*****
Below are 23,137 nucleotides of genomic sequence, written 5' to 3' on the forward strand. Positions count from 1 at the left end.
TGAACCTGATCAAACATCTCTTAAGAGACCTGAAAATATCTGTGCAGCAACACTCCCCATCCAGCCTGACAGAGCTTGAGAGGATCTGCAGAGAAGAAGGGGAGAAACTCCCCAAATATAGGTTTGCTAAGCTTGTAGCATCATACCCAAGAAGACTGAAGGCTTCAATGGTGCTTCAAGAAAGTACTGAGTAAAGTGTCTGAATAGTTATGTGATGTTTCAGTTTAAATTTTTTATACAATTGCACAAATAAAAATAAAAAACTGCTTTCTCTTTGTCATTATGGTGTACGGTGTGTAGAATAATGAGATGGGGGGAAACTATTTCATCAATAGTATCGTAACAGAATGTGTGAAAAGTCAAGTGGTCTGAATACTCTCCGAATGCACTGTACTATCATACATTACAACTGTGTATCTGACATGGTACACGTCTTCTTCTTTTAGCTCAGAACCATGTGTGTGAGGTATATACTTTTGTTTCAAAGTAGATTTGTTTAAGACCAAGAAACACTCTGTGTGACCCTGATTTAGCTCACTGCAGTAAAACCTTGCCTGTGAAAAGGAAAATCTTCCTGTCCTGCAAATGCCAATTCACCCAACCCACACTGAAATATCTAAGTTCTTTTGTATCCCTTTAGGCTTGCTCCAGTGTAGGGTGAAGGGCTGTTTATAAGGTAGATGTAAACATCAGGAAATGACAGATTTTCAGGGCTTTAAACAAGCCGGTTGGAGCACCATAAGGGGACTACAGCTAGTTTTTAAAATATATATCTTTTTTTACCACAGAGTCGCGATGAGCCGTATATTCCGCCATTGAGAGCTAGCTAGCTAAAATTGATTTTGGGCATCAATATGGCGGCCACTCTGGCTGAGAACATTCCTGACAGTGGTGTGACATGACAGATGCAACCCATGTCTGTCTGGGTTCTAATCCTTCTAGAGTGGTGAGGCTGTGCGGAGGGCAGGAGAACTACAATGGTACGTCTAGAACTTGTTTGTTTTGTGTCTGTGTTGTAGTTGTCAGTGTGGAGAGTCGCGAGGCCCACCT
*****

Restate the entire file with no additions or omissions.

Below are 23,137 nucleotides of genomic sequence, written 5' to 3' on the forward strand. Positions count from 1 at the left end.
TGAACCTGATCAAACATCTCTTAAGAGACCTGAAAATATCTGTGCAGCAACACTCCCCATCCAGCCTGACAGAGCTTGAGAGGATCTGCAGAGAAGAAGGGGAGAAACTCCCCAAATATAGGTTTGCTAAGCTTGTAGCATCATACCCAAGAAGACTGAAGGCTTCAATGGTGCTTCAAGAAAGTACTGAGTAAAGTGTCTGAATAGTTATGTGATGTTTCAGTTTAAATTTTTTATACAATTGCACAAATAAAAATAAAAAACTGCTTTCTCTTTGTCATTATGGTGTACGGTGTGTAGAATAATGAGATGGGGGGAAACTATTTCATCAATAGTATCGTAACAGAATGTGTGAAAAGTCAAGTGGTCTGAATACTCTCCGAATGCACTGTACTATCATACATTACAACTGTGTATCTGACATGGTACACGTCTTCTTCTTTTAGCTCAGAACCATGTGTGTGAGGTATATACTTTTGTTTCAAAGTAGATTTGTTTAAGACCAAGAAACACTCTGTGTGACCCTGATTTAGCTCACTGCAGTAAAACCTTGCCTGTGAAAAGGAAAATCTTCCTGTCCTGCAAATGCCAATTCACCCAACCCACACTGAAATATCTAAGTTCTTTTGTATCCCTTTAGGCTTGCTCCAGTGTAGGGTGAAGGGCTGTTTATAAGGTAGATGTAAACATCAGGAAATGACAGATTTTCAGGGCTTTAAACAAGCCGGTTGGAGCACCATAAGGGGACTACAGCTAGTTTTTAAAATATATATCTTTTTTTACCACAGAGTCGCGATGAGCCGTATATTCCGCCATTGAGAGCTAGCTAGCTAAAATTGATTTTGGGCATCAATATGGCGGCCACTCTGGCTGAGAACATTCCTGACAGTGGTGTGACATGACAGATGCAACCCATGTCTGTCTGGGTTCTAATCCTTCTAGAGTGGTGAGGCTGTGCGGAGGGCAGGAGAACTACAATGGTACGTCTAGAACTTGTTTGTTTTGTGTCTGTGTTGTAGTTGTCAGTGTGGAGAGTCGCGAGGCCCACCT